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70-20-10 Model: Does it transfer to Business English training?

In a nutshell, yes it can – and language training beyond the traditional approach is key to making an impact on performance. The 70-20-10 model reflects the increasing awareness that learning is not just about  “traditional” training. The model concludes that successful managers learn in 3 different ways:

    • 70 percent of learning comes from real life on-the-job experiences, tasks and problem solving
    • 20 percent of learning comes from feedback, working with and observing role models
    • 10 percent of learning comes from “traditional” formal, classroom training

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In more detail…

Although the ratios are debated, most training professionals agree that the philosophy is valid. As Charles Jennings highlights, “It’s important to be aware that the 70-20-10 model is a reference model and not a recipe. The numbers are not a rigid formula.”   Just consider your own professional development for a moment – to what extent have you acquired the knowledge, skills and behaviours you need to perform your jobs through actual experience? Through watching and talking to others? And through courses and seminars?  Everyone can agree that all three aspects play a role, and that courses and seminars are not the “be all and end all” of an effective learning and development program. Most learning happens as part of a broader workflow and not just in an “away-from-work” classroom situation.

The model was based on research at the Center for Creative Leadership into management and leadership development. Today, the 70-20-10 model has been extended to other types of professional learning and development – and can be applied to corporate language training too.

How can the 70-20-10 model be applied to Business English training?

Language training is traditionally at home in the “10% zone” (learning through formal classroom-based training). Your own language learning experiences probably reflect this. Perhaps you took part in the standard “weekly classes” approach with a teacher coming into your company, or joined intensive seminars. More recently e-learning and blended-learning  have become a key component in most corporate solutions.

This formal classroom-based approach will always have a clear part to play in helping employees boost their language skills – and is essential for many learners at a beginner or intermediate level (CEFR A1 – B1). Learning through exposure alone may work for young children but sadly not for busy professional learners. What is surprising, however, is that many companies still rely solely on traditional classroom training (face to face or virtual), despite it being both costly and administratively challenging.  There are other effective ways of learning a language which mirror the urge to integrate informal social learning and real-life on-the-job-training into any learning and development program.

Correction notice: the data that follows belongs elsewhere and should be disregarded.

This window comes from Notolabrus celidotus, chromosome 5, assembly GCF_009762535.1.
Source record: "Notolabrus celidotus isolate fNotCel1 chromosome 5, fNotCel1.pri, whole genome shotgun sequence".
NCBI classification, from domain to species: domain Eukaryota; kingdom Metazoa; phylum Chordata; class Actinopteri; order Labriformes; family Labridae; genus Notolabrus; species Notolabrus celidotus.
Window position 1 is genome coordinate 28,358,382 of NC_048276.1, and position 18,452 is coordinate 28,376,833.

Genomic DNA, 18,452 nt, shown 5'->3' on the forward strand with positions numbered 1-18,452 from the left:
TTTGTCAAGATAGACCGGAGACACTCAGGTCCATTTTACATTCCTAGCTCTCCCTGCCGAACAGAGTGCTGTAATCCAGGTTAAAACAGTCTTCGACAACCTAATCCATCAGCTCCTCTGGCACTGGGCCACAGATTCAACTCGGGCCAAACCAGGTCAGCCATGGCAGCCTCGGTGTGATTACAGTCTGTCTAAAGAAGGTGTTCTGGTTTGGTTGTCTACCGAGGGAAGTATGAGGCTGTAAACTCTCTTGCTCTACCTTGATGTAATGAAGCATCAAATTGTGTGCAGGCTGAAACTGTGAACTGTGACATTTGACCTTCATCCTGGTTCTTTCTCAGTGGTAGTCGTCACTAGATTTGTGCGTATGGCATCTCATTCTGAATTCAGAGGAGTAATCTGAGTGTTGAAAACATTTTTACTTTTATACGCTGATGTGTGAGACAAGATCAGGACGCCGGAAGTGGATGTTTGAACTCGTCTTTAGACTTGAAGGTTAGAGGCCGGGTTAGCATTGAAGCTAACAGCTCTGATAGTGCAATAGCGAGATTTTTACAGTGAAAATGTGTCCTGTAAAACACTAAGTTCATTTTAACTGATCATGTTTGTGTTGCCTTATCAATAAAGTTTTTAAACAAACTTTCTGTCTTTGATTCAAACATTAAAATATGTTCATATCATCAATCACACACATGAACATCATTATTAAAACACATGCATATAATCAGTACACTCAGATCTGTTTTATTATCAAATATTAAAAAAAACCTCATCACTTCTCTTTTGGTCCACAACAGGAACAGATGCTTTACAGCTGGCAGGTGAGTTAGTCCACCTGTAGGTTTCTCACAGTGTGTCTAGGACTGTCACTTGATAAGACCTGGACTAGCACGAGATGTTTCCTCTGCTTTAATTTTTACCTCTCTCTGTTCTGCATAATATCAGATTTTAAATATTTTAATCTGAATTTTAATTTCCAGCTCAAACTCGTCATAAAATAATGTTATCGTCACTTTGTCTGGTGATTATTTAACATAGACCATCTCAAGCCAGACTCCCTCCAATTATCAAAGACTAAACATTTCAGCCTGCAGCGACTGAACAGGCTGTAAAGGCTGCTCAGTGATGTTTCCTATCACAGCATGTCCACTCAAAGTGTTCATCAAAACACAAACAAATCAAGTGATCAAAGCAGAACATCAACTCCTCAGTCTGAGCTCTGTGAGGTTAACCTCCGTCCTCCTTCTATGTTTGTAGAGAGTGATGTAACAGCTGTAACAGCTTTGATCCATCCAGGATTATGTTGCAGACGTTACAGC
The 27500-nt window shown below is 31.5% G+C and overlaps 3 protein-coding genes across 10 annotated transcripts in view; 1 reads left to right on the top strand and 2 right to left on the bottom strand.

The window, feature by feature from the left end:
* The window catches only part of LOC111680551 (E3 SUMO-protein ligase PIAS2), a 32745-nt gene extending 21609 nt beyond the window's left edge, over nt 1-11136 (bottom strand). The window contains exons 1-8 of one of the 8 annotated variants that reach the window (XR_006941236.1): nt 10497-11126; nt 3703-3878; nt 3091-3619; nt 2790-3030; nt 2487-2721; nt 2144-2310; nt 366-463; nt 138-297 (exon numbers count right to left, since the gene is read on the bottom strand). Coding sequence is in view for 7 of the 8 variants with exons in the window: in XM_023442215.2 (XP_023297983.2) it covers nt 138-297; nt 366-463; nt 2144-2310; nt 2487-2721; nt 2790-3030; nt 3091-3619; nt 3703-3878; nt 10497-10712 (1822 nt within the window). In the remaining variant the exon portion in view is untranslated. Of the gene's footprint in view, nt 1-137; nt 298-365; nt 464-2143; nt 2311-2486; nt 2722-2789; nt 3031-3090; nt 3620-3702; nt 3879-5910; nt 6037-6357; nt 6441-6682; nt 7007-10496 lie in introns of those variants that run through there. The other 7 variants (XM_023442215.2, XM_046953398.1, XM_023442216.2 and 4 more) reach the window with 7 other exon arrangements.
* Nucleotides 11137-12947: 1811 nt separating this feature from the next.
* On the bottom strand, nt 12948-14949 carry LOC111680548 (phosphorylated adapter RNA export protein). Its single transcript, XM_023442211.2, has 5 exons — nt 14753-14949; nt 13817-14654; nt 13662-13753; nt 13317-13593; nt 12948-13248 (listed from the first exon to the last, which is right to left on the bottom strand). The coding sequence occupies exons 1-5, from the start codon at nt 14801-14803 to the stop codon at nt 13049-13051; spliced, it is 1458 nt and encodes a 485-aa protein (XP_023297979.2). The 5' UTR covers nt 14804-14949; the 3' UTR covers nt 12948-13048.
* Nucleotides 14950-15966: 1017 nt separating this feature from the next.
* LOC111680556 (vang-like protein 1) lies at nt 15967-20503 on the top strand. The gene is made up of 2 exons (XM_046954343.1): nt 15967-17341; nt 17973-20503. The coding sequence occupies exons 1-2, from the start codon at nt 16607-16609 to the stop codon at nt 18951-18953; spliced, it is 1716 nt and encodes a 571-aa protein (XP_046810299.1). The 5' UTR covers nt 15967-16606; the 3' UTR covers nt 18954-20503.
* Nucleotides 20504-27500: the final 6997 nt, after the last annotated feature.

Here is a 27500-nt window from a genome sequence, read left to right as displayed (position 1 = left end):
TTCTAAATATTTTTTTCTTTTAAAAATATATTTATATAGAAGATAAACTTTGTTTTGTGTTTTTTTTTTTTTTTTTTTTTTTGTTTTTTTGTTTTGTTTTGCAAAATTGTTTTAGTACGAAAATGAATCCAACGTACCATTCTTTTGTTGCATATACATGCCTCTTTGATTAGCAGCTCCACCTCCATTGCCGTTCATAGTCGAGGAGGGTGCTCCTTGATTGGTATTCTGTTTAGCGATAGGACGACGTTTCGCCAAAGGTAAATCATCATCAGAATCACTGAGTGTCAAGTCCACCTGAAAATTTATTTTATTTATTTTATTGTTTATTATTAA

Learning Business English through “On-the-job” experience

“Learning by doing” through real-life on-the-job experience is obviously beneficial. Not only does it provide an opportunity to transfer what has been learnt in the classroom to the workplace (multiplying the impact), it also creates new opportunities to learn from partners (vocabulary, phrases, listening skills – the list goes on).

If the “learning by doing” is supported by a trainer offering on-the-job support and feedback, the impact is multiplied. Similarly, a trainer shadowing the performance and giving feedback strengthens the learning.  Finally, social and on-the-job learning help employees see a reward for their efforts which in turn helps to build a sense of motivation (or a sense of personal urgency). With the right framework in place, this renewed sense of motivation can make the formal training even more effective – and the efficacy of the training program quickly snowballs.

On-the-job and social learning can be applied to business English training. In fact, they MUST be applied if we take into account the cost and time pressures that most HRD departments work with.

These conversations are essential as the 70-20-10 model depends on L&D working closely with line managers, and on line managers communicating with their staff. Managers need to be aware of the pivotal hands-on role they play in developing their staff, and employees need to appreciate the context for new decisions.

The 70-20-10 model has proven to positively impact organisations in enhancing their learning and development programs. Now that you know a little bit more about it, next week we will discuss why it is a MUST to apply it, and how to implement it, in your Business English training. Let us know if you have any experience with the 70-20-10 model in the comments area below. Want to learn more about how we use the 70-20-10 model in our training? Click here.